Computer graphics is a key element in the effective presentation and manipulation of data in engineering software. The aim of this module is to provide an in depth overview of the mathematical and software principles behind 2D and 3D visualisation, the viewing pipeline, and practical implementation in the widely used OpenGL graphics library. Representative GUI based 2D and 3D OpenGL applications using the Windows environment are used. Reference is also made to the programming model employed in OpenGL-ES, the version of OpenGL created for embedded devices and the basis for Android and iPhone apps. Hands-on exercises and an assignment supplement the learning process.

    • Mathematical principles behind 2D and 3D visualisation, Matrix transformations, The viewing pipeline, Modelling, viewing and projection, OpenGL graphics library, GLSL and shader programming.
    • Development of CG applications using OpenGL, GLSL and Qt, UI
    • WebGL, OpenGL-ES.

Intended learning outcomes On successful completion of this module a student should be able to:
1. Apply the principles of the viewing pipeline to compute device coordinates from a suitable ‘world coordinate system’ model.
2. Use the mathematical basis behind 2D/3D modelling and viewing to solve visualisation problems in OpenGL.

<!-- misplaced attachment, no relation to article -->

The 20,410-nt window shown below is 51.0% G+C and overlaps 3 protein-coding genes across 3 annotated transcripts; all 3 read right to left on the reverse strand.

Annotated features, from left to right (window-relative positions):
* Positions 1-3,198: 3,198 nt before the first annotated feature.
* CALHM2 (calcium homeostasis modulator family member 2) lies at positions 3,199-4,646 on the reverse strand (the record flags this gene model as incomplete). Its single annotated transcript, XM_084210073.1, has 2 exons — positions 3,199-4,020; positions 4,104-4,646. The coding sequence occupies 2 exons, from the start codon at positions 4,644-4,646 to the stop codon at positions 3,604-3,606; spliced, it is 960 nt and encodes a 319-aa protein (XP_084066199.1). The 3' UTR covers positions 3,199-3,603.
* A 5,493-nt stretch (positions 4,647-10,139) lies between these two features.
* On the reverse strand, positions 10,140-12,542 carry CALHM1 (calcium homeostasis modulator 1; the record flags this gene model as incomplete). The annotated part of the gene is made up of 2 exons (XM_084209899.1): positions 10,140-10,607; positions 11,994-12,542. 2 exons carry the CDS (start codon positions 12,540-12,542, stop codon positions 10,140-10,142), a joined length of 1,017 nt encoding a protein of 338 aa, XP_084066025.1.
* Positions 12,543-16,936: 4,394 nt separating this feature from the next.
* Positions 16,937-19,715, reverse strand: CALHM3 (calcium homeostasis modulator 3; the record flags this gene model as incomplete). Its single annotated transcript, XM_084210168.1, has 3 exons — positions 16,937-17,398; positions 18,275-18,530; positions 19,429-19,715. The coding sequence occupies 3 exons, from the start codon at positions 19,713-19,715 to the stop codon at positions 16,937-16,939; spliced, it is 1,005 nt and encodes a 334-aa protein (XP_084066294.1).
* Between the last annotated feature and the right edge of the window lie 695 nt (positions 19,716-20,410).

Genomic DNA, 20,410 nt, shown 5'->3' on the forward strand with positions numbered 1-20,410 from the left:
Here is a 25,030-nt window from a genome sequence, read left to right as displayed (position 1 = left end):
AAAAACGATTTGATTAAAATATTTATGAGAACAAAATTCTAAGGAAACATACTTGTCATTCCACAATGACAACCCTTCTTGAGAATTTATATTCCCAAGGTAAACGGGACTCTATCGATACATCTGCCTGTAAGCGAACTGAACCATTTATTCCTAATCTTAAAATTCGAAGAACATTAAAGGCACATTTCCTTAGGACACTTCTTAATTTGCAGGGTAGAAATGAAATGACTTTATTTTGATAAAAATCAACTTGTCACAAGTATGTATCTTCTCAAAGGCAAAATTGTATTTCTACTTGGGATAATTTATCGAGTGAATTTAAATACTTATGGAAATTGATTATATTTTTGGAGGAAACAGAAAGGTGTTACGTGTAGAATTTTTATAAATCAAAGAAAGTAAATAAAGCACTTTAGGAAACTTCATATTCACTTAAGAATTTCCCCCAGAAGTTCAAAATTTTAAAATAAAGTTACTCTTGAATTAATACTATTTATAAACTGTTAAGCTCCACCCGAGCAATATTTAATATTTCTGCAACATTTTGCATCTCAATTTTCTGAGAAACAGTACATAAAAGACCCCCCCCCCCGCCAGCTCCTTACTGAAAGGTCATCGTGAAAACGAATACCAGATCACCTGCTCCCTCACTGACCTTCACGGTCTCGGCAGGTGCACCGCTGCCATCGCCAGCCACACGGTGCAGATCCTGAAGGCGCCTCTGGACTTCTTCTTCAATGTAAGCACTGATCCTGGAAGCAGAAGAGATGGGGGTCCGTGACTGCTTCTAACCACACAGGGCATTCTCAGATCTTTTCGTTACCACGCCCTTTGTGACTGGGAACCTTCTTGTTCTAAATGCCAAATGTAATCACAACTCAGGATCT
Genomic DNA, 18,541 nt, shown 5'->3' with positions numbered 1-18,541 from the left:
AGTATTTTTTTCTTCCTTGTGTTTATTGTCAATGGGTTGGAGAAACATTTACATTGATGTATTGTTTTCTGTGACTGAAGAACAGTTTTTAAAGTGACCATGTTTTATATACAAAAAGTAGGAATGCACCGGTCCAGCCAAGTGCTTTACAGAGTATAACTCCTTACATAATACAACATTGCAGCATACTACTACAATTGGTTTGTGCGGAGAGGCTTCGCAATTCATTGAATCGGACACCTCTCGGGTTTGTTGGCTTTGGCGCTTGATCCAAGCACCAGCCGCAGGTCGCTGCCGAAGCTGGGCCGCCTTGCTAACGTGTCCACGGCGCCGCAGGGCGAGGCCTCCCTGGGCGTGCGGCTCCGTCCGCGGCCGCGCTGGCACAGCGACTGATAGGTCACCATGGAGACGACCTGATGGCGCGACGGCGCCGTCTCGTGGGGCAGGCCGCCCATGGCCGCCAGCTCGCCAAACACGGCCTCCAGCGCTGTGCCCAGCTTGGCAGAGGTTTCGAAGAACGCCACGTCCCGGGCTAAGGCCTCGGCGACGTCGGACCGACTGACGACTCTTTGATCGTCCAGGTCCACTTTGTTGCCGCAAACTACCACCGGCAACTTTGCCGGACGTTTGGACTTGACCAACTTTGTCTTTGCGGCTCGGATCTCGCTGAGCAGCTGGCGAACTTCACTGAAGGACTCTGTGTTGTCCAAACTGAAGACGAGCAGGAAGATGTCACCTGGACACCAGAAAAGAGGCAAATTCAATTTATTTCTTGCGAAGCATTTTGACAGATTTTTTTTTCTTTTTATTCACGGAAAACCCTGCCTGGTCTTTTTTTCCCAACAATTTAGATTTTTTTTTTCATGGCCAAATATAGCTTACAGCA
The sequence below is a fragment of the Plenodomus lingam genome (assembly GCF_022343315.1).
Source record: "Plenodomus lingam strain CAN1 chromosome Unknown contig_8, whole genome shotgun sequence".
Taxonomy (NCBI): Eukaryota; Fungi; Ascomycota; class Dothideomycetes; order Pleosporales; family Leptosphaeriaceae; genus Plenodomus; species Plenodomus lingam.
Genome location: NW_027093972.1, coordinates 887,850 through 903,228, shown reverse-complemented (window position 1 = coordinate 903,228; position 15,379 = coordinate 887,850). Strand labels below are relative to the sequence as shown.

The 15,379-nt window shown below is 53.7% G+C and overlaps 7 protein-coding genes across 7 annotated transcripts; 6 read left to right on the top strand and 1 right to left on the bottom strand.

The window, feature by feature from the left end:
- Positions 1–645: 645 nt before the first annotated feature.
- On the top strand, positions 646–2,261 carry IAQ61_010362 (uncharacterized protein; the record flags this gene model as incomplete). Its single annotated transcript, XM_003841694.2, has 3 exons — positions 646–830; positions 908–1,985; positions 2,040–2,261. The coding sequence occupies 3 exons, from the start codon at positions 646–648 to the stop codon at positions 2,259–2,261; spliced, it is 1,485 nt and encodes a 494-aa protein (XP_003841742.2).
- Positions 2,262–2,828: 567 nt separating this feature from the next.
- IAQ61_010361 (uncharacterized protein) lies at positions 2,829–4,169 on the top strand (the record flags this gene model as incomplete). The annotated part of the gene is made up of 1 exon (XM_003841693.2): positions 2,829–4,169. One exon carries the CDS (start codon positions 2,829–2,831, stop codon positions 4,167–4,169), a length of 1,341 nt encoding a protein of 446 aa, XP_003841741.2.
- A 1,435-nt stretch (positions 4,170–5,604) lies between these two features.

3. Understand, write and use basic shader programs using GLSL
4. Create simple interactive computer graphics based applications using OpenGL, GLSL (the shading language) and Qt.
5. Evaluate the major differences between the different version of OpenGL.

Management for Technology

    The importance of technology leadership in driving the technical aspects of an organisations products, innovation, programmes, operations and strategy is paramount, especially in today’s turbulent commercial environment with its unprecedented pace of technological development. Demand for ever more complex products and services has become the norm.  The challenge for today’s manager is to deal with uncertainty, to allow technological innovation and change to flourish but also to remain within planned parameters of performance.  Many organisations engaged with technological innovation struggle to find engineers with the right skills.  Specifically, engineers have extensive subject/discipline knowledge but do not understand management processes in organisational context.  In addition, STEM graduates often lack interpersonal skills.
    • Engineers and Technologists in organisations: The role of organisations and the challenges facing engineers and technologies.
    • People management: Understanding you. Understanding other people. Working in teams. Dealing with conflicts.
    • The Business Environment: Understanding the business environment; identifying key trends and their implications for the organisation.
    • Strategy and Marketing: Developing effective strategies; Focusing on the customer; building competitive advantage; The role of strategic assets.
    • Finance: Profit and loss accounts. Balance sheets. Cash flow forecasting.Project appraisal.
    • New product development: Commercialising technology. Market drivers. Time to market. Focusing technology. Concerns.
    • Business game: Working in teams (companies), students will set up and run a technology company and make decisions on investment, R&D funding, operations, marketing and sales strategy.